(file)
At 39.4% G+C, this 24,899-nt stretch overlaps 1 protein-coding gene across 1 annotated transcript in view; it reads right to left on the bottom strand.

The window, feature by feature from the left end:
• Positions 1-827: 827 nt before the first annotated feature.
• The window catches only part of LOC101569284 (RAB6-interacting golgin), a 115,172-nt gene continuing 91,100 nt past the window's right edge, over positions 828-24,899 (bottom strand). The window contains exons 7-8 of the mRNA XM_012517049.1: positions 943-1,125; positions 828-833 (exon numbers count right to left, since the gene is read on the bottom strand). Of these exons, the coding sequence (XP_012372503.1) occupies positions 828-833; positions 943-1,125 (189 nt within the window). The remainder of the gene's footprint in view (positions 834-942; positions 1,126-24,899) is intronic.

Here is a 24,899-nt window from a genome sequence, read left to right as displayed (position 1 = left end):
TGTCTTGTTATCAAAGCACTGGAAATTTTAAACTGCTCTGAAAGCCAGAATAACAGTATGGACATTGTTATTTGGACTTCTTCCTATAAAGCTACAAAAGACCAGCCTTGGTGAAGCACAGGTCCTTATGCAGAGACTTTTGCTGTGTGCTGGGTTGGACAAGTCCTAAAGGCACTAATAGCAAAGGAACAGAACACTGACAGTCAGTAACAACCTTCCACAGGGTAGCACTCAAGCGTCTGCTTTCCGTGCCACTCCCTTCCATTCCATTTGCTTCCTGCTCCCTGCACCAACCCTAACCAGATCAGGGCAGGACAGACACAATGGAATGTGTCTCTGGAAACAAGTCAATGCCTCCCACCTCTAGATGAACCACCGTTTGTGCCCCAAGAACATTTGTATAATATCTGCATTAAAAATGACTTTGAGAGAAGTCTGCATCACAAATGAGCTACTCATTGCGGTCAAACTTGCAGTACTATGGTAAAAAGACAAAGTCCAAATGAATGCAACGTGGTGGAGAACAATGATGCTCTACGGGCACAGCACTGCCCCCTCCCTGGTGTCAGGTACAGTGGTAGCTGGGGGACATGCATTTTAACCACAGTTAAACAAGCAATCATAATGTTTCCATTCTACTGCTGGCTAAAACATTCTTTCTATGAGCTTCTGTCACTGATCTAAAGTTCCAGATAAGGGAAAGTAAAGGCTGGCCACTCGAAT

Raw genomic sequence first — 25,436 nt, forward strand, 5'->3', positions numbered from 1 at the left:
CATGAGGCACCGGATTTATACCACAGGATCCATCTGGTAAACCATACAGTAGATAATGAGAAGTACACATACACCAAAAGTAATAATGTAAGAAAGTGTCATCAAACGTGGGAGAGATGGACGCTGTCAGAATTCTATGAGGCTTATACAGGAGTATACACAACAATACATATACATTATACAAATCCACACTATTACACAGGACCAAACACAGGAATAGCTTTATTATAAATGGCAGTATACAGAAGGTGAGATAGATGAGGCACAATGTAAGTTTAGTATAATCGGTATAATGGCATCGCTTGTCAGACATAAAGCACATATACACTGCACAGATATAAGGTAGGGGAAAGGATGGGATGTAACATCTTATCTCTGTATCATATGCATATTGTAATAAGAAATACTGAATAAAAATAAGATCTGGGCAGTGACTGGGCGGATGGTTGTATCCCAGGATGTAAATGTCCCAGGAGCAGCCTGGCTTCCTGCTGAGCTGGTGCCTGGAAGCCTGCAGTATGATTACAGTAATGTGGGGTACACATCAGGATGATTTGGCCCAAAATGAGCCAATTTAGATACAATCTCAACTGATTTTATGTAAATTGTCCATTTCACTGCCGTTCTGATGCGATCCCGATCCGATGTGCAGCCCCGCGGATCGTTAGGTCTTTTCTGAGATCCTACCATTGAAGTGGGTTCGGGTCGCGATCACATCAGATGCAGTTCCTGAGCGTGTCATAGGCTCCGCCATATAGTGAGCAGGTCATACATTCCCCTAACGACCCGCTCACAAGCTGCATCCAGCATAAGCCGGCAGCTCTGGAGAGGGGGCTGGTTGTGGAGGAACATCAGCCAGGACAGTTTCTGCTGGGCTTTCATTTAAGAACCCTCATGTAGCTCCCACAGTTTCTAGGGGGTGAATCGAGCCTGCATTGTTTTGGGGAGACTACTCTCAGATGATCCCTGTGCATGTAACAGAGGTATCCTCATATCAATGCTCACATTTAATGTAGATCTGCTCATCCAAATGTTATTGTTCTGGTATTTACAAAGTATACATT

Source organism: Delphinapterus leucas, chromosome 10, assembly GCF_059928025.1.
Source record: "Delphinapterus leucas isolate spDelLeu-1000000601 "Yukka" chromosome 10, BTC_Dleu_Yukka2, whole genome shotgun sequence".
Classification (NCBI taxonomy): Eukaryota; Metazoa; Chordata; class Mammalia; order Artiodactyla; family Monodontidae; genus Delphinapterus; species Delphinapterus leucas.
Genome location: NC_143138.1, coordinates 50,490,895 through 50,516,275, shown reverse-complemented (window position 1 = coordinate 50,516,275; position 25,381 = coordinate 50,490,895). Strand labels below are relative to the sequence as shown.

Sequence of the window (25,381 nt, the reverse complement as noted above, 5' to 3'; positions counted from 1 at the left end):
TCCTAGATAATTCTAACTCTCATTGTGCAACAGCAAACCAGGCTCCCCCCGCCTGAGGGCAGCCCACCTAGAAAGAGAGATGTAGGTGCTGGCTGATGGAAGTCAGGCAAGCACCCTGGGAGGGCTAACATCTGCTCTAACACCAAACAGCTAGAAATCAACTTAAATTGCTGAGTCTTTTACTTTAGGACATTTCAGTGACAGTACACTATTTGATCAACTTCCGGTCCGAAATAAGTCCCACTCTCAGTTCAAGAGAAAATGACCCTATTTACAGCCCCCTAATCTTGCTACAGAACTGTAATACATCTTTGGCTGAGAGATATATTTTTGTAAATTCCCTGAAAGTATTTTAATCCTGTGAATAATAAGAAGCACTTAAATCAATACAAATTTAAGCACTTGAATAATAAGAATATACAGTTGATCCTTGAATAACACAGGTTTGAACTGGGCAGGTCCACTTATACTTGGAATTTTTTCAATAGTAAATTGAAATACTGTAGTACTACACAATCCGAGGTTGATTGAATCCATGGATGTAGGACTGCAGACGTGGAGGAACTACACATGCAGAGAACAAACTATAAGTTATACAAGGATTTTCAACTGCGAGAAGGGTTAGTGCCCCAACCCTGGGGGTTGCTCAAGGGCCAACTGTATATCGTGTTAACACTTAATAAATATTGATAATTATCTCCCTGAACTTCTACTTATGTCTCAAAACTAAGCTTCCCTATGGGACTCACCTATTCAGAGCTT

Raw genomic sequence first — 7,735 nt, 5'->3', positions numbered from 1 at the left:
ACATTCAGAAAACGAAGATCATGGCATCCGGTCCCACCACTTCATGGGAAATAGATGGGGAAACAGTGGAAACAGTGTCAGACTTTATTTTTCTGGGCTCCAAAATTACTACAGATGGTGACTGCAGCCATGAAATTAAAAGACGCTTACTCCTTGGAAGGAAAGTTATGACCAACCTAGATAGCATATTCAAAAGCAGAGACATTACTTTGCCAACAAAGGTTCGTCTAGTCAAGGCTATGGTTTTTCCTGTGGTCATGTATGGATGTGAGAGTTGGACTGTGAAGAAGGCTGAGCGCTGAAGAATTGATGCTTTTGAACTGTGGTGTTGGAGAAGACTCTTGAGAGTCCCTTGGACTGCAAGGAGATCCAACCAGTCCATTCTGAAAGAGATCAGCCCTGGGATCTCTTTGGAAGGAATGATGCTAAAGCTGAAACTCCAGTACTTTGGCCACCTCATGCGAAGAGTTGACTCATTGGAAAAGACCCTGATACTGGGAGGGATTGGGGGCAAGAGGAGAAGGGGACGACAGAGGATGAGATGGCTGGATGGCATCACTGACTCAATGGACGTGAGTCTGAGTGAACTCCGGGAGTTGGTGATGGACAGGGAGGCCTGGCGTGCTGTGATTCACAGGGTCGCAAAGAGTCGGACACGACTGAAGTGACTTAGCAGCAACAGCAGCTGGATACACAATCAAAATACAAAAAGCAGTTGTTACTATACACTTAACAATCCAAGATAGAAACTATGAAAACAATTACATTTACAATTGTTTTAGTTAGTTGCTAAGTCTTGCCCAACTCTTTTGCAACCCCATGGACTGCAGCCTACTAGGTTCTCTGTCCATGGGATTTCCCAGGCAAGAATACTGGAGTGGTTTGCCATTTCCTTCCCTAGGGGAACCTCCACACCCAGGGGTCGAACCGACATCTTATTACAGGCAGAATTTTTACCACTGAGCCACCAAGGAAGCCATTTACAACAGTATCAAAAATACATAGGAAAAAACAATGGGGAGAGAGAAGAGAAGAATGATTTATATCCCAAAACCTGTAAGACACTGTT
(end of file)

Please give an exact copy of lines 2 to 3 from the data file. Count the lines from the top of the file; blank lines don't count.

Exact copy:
The window, feature by feature from the left end:
• Positions 1-827: 827 nt before the first annotated feature.